From the majority of people I’ve spoken to it seems that few expected to work in academic libraries after leaving university. And the same goes for me. During university I’d spent time considering future career plans but librarianship hadn’t been one of them; simply because I knew very
little about it. It wasn’t until after my final year exams that I looked into it more and started to realise it was something I would really enjoy.
Luckily I had an appointment with the Careers Development Service around the same time
and it was through them that I became aware of the internship offered by the
library. After researching both the internship itself and information management careers I succeeded in getting an interview and was offered the position.
The internship didn’t actually start at the David Wilson Library but instead at Vaughan College. I was working with the Collections Management team to transfer
books to DWL. It feels like such a long time ago now but there are a couple of standout memories. The first is this slightly sinister front cover for a book about waxworks. The second thing I remember is the most difficult task I faced
whilst at Vaughan: leaving the building. I’d like to say I don’t usually struggle with this but I do often have difficulty with doors. Although, this time it was barriers. For some reason they rarely opened for me and I had to seek assistance to be able to leave.
The focus of my internship was to work with a variety of teams to gain an understanding of the work they undertake on a daily basis. Those kinds of tasks
made up the majority of my time but as an intern I would occasionally get different tasks to work on. With Collections Management I was given a mini project to complete. Using architects plans I mapped out the library; noting down information such as the amount of shelves being used in each section and where subject ranges could be found. It was an enjoyable task to be involved in because it enabled me to gain a good understanding of the layout of the library; something which was useful when working with Public Services. I was also able to exercise my creative side with the details on the maps. What I really mean is that I spent some time colouring in.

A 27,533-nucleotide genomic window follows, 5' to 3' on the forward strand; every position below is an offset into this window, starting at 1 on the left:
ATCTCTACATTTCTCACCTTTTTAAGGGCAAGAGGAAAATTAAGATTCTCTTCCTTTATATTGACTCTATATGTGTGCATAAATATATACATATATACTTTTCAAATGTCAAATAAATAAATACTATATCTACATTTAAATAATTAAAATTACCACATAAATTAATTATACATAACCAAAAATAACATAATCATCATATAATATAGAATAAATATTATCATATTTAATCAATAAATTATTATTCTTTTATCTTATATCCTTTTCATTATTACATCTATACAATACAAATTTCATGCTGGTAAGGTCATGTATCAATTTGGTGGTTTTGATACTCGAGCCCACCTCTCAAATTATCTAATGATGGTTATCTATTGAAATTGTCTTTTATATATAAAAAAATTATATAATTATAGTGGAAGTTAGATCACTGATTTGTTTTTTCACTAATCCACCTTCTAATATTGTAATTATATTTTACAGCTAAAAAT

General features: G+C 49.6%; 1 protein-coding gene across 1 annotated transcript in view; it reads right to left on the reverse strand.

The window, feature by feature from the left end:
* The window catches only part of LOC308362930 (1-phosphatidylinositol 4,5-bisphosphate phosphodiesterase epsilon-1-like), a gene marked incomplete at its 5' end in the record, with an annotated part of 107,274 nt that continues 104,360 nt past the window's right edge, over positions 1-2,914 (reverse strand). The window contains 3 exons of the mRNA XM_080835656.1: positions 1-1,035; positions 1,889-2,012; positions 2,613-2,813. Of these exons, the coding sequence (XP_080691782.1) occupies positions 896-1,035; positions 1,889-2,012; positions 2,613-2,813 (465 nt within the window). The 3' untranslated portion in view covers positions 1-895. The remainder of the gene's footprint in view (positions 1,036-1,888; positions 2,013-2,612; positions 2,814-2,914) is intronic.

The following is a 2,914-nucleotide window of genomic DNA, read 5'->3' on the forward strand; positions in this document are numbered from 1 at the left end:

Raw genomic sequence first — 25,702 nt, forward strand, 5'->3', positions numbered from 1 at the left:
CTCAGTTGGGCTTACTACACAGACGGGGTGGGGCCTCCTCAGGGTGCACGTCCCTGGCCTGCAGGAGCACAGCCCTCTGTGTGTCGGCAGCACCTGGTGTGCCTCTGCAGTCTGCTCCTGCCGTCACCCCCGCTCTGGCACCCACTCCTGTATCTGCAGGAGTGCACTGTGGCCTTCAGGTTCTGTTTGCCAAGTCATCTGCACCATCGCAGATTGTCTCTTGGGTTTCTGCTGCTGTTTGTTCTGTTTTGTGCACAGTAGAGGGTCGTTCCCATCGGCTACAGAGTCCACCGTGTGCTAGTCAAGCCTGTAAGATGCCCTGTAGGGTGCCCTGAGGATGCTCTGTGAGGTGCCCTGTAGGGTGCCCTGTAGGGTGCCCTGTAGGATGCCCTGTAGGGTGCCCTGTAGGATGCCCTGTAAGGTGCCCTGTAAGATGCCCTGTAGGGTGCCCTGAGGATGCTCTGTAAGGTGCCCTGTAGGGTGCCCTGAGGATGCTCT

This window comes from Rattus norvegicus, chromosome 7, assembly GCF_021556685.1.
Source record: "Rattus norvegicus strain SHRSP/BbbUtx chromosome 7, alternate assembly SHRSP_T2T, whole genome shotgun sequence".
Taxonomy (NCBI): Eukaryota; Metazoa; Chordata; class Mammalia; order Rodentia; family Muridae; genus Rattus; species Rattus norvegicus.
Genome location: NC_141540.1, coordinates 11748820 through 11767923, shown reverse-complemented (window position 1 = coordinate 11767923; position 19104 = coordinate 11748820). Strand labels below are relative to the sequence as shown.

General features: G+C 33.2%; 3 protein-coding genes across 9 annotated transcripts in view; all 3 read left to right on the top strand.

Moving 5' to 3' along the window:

For those of you interested here’s a poster with a selection of the tasks
completed during the internship.
For the majority of my internship I worked with the Special Collections team. I was given two projects to complete during my time with them. The first was to assist with social media output for the team; which included the creation of this blog. The greatest success I had with this task was the posts on Facebook about the names behind the university buildings. It was encouraging to see students engage with the posts and I had a great time looking through photographs in the university archives to include with the post.
The second project was to rationalise the university archives finding aids. There is no way I can easily explain this project. I’ve taken some pictures to attempt to demonstrate what the outcome was. Basically the side of it you will see is the new furniture we have in the reading room with the nice folders. There were many stages involved in the project including a lot of scanning and reformatting nearly 500 files! I’ve never been involved in a project like this and being able to work on it through to its (near) completion has been a great experience. I would seriously encourage you all to have a browse at the new finding aids; you’ll be amazed at the size of the university archives and what they contain.
How to end this? Apart from trying to encourage you all to use the new finding aids for the archives (PLEASE) I would also encourage anyone considering a career within libraries or information management to apply for the internship when it is advertised over the summer. It is such a worthwhile experience; you’ll learn a great deal and work with some amazingly supportive and encouraging people!